Buying a Home
Determining How Much You Can Afford
The best way to get a low interest rate and to avoid a default later is to not borrow more than you can afford. These are things to consider:
Calculate Your Debt-to-Income Ratio
The general rule of thumb is that your mortgage payment should equal no more than 28 to 33 percent gross income and total debt (i.e. anticipated amount plus car loan, credit card balances, etc.) should not surpass 36% income.
Determine Your Down Payment
The larger the down payment, lower your monthly payments will be and less you'll ultimately pay in finance charges.
Here are some tips to help you make the most of your money and increase your borrowing power:
Don’t Deplete Your Savings
Lenders often look at your cash reserves. They don’t want you to empty your savings accounts in order to afford your mortgage payments. So avoid making other major purchases in the year you plan to buy.
Borrow with a Cosigner
You may be able to borrow a larger amount or get a lower interest rate if you borrow with a cosigner. Consider this option carefully. You will both be held responsible if you default on the loan.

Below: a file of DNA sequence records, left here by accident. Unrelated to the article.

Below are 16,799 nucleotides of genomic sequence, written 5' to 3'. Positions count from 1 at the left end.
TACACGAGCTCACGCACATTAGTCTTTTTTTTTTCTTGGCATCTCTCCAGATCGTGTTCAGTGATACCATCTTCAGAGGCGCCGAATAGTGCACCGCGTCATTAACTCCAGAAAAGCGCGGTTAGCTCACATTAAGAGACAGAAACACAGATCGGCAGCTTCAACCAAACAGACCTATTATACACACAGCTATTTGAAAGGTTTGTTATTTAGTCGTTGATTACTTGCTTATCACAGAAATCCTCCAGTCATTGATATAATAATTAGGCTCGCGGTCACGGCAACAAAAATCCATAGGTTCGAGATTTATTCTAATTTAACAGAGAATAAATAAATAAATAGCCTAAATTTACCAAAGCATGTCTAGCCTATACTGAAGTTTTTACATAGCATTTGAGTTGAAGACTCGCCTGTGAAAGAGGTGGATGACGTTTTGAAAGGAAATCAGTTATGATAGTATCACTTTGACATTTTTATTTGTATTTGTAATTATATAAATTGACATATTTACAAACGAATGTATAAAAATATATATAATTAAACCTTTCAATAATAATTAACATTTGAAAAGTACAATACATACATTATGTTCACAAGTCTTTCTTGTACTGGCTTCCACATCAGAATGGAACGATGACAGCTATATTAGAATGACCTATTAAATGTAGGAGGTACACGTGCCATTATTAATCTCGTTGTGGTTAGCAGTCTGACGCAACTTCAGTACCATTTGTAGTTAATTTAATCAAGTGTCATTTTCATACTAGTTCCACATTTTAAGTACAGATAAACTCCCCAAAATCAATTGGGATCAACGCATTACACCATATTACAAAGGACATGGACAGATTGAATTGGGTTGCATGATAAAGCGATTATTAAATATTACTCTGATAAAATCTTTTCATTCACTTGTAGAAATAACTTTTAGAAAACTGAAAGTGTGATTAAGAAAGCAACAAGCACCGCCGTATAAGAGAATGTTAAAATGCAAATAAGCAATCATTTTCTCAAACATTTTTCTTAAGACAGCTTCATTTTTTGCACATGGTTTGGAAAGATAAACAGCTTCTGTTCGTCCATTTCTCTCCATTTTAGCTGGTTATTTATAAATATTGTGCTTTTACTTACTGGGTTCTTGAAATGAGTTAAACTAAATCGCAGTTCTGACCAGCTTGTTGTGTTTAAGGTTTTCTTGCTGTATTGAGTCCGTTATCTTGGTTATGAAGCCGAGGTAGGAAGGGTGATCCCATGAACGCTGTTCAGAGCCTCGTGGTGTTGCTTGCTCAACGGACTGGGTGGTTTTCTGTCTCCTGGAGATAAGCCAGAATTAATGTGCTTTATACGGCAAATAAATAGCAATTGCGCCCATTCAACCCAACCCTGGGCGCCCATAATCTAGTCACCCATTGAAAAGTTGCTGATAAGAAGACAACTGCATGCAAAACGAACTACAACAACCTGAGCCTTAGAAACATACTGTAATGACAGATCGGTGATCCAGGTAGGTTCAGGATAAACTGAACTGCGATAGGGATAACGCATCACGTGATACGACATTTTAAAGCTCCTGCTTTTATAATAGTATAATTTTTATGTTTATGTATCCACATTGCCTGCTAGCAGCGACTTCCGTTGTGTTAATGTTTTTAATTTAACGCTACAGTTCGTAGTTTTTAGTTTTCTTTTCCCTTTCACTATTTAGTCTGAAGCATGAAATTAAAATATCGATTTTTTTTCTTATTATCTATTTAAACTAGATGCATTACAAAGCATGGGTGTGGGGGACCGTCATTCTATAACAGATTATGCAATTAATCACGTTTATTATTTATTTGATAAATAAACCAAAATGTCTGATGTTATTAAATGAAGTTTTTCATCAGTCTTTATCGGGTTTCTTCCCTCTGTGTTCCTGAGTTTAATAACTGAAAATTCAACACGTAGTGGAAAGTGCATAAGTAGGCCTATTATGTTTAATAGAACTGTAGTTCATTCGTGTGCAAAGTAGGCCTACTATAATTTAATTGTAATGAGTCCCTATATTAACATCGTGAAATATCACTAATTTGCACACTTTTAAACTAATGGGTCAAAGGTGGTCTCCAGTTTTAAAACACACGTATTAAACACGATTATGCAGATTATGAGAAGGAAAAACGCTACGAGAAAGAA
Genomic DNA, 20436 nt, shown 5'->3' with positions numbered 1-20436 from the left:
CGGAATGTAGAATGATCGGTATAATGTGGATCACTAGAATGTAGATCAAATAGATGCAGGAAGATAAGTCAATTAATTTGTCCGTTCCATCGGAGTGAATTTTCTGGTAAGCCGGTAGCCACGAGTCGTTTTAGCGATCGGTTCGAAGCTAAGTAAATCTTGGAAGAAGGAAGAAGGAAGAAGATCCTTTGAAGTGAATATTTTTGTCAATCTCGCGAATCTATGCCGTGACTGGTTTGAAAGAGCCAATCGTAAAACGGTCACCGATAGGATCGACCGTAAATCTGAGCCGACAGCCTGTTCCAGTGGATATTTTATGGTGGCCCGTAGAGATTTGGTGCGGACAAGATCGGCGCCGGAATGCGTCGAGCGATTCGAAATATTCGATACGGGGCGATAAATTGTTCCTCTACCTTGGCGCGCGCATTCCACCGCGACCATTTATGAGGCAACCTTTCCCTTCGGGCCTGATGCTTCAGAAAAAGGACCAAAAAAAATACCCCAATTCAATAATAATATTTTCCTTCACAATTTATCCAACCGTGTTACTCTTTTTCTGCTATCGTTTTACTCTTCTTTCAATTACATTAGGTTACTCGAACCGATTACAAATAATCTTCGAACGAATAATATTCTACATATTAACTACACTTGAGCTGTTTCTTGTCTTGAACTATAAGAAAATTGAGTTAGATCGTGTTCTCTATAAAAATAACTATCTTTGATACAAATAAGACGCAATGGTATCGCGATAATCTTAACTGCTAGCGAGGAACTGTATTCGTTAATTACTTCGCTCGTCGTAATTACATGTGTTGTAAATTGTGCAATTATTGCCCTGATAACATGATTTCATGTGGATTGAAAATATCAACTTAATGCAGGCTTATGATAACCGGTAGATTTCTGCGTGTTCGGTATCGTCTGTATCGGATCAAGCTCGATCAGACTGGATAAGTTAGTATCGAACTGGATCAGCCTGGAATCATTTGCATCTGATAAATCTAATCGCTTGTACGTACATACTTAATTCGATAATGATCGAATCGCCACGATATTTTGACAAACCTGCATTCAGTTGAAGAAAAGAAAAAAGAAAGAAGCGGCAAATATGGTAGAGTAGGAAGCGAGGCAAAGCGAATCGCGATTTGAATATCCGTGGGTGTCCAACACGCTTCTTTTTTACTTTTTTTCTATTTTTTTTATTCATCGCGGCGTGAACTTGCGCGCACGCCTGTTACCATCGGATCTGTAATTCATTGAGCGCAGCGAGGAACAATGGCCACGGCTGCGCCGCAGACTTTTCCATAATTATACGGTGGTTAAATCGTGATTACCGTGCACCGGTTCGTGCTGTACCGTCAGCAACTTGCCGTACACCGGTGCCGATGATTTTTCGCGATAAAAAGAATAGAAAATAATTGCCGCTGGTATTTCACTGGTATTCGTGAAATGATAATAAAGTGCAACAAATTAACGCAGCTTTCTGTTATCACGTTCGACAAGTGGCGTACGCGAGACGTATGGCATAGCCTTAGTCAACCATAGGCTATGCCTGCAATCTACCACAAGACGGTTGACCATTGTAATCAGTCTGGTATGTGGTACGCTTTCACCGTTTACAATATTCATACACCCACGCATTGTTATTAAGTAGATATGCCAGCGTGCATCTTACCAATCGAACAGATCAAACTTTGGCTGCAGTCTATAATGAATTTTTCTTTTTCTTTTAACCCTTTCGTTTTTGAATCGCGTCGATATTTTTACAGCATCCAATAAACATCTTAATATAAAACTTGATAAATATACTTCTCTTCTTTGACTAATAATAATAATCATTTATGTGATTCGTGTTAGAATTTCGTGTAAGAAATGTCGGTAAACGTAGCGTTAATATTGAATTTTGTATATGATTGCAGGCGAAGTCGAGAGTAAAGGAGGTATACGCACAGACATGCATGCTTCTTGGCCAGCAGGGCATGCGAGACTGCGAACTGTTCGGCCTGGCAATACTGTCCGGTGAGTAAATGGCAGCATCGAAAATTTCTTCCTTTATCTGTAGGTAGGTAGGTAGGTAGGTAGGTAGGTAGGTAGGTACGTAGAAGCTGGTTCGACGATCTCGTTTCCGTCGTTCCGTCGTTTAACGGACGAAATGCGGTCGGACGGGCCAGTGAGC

Track the Current Housing Market
Look at the current buyers' market and interest rates. Are rates increasing or decreasing? The lower the interest rate, the more home you can afford.
Patch Up Bad Credit
Get a copy of your credit report from each of the three credit bureaus. Make sure that there are no mistakes on it that could cost you a higher rate or even prevent you from getting financing. Pay all of your creditors in full and on time for at least a year before you want to get a mortgage loan. And try to avoid changing employers. The better your credit rating, the more you’ll be able to borrow and at a better interest rate.
The Three Credit Bureaus:
- ExperianOpens in New Window (888) 397-3742
- EquifaxOpens in New Window (800) 685-1111
- TransUnionOpens in New Window (800) 916-8800